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Friday, 12 June 2009

Epic birding in the high alps - 2

it's that time again - spring breeding bird surveys are happening all over the northern hemisphere and the alps are no different. except that they need to happen a little later in the high mountains. last year we risked life and limb to do a survey at the beginning of june, which - in hindsight - was probably a very silly thing to do given the meters of snow still covering the mountains in the bird survey region.

So this year we did the survey a little later and were greeted by surprisingly little snow up high. The different conditions also made a dramatic difference to our bird survey results - lots more northern wheatears (Oenanthe oenanthe, Gewöhnliche Steinschmätzer) and markedly fewer Water Pipits calling (Anthus spinoletta, Bergpieper).

Stunning scenery up in the high alps. the weather looked like it was going to turn nasty any minute. it never did. the big mountain is Acherkogel (3008m asl) overlooking Oetz / Oetztal on the other side of the mountain. Notice the faint trace of watermelon alga red in the snow.

My personal birding highlight of the trip was a wonderful male Rock Ptarmigan that showed for us (Lagopus muta, Schneehuhn). I have only ever seen them at a distance and found them to be quite flighty, but evidently spring is the best time to "stumble upon" them like this. And so we did.



Digibinning shots of Rock Ptarmigan on our hike through my Swarovski 8x32 binoculars. Learn more about digibinning here.

We came across alpine marmots fairly often during the day - normally given away by their high pitched "there's a golden eagle overhead" whistle.
Alpine marmot track in the snow

An earwig in the snow at 2500m. No idea how something this small and this exothermic could be active up at these levels right now.

The view from the top of a feather-thin ridge, looking down towards Oetz, Piburgersee and the Inn valley in the background.

Now just at about the tree line, the rocks stop looking rock-coloured and start looking green. This means that entire hillsides are green with these lichen-covered rocks. The photos may not look that stunning, but the in-person views are stunning.

A green lichen-covered rock up close and personal.

A hillside with green lichen-covered boulders.

8 comments:

John Theberge said...

Wow, lovely photos from a dramatic landscape that most people don't get to see.

Arija said...

The lichen covered hillside is so very beautiful. Nice bird and mountains too. The Oetztal is famed for its brown garnets.

Gaelyn said...

This place is beautiful and amazing. Love the red capped Rock Ptarmigan. And all the lichen makes the mountain just come alive with color. Excellent captures and post Dale.

Chris said...

Gosh, what a post Dale... I love the ptamirgan shot but I have to say that the panoramic is wonderful!! Looks like you enjoyed yourself!!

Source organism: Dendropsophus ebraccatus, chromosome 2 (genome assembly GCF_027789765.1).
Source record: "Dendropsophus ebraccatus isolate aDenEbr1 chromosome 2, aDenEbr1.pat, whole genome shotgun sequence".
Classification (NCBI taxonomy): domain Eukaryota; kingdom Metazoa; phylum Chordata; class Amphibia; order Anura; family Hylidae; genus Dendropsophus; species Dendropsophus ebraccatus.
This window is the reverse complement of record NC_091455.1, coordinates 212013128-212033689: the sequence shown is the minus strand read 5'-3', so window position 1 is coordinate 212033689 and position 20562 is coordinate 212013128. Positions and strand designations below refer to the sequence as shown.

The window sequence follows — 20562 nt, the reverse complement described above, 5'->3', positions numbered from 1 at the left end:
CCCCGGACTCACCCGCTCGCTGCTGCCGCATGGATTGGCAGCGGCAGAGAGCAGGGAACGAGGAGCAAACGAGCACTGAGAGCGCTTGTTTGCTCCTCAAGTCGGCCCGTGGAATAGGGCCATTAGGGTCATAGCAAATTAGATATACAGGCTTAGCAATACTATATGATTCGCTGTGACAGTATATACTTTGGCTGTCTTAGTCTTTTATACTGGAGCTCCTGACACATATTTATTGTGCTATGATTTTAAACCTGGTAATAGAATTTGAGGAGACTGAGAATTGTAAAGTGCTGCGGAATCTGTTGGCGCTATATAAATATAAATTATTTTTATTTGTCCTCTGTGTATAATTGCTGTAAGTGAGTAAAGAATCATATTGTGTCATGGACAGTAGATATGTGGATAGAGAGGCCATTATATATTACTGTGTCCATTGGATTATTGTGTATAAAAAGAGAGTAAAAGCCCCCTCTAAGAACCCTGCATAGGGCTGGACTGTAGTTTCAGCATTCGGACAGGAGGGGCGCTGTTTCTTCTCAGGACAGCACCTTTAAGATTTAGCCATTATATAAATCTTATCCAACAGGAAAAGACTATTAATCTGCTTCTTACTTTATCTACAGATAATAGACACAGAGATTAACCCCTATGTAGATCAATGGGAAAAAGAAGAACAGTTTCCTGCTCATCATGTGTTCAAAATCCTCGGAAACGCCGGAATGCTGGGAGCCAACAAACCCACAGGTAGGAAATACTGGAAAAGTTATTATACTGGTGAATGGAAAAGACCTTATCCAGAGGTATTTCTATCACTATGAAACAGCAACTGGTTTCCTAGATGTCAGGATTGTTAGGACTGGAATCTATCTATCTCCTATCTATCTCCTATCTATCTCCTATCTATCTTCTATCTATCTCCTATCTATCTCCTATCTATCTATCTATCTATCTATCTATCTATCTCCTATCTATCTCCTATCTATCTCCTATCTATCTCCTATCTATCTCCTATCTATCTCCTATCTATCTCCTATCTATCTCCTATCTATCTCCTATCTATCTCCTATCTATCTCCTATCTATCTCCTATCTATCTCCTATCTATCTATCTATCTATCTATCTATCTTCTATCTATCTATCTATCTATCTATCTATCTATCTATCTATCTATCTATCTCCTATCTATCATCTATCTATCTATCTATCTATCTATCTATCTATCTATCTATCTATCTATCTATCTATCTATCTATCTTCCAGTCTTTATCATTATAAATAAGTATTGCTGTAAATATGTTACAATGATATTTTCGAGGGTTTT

Dale Forbes said...

Hi John, as you said, the landscape was dramatic. I would even venture to say that the landscape was even more impressive in person - the sheer scale of the everything is breathtaking. And the ominous black clouds over the pock-marked snow fields was incredible and certainly had the effect of flushing a little bit of apprehension and fear through our veins (given that the weather could turn really nasty really quickly and after last years' experiences - which i blogged about at the time).

Hi Arija. I did not know that about the garnets in Oetztal, I will have to keep my eyes open for them. interestingly, the energy in the highest valley (where the first photo was from) was very much crown chakra, and lower down near the lichens it was powerfully sacral. How did you experience the images?

Thank you for the compliments Gaelyn! the colours were - throughout the hike - intense and powerful. but incredibly difficult to capture with the camera. if you ever make it out here, i will try to help you experience it yourself - that would be much much better than any photos I could ever take!

Oh yes Chris, we had a wonderful time. I was really really chuffed with the Ptarmigan shots because I never seem to be able to get within 200m of them normally, and I just managed to take advantage of our luck and snap off some shots through my binoculars.

William James Denver said...
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Sharon said...

Outstanding photographs of such beautiful mountains and I LOVE the Rock Ptarmigan. I'm sure the most rewarding part of your photos is getting there to take them. What an adventure!

Kelly said...

Wow! What an interesting post with such varied info. Loved it all! The Ptarmigan is so beautiful with that little red cap. Photographing him must have been amazing. (I have to admit the earwig is sort of creepy--but cool. He's definitely cool...) :-)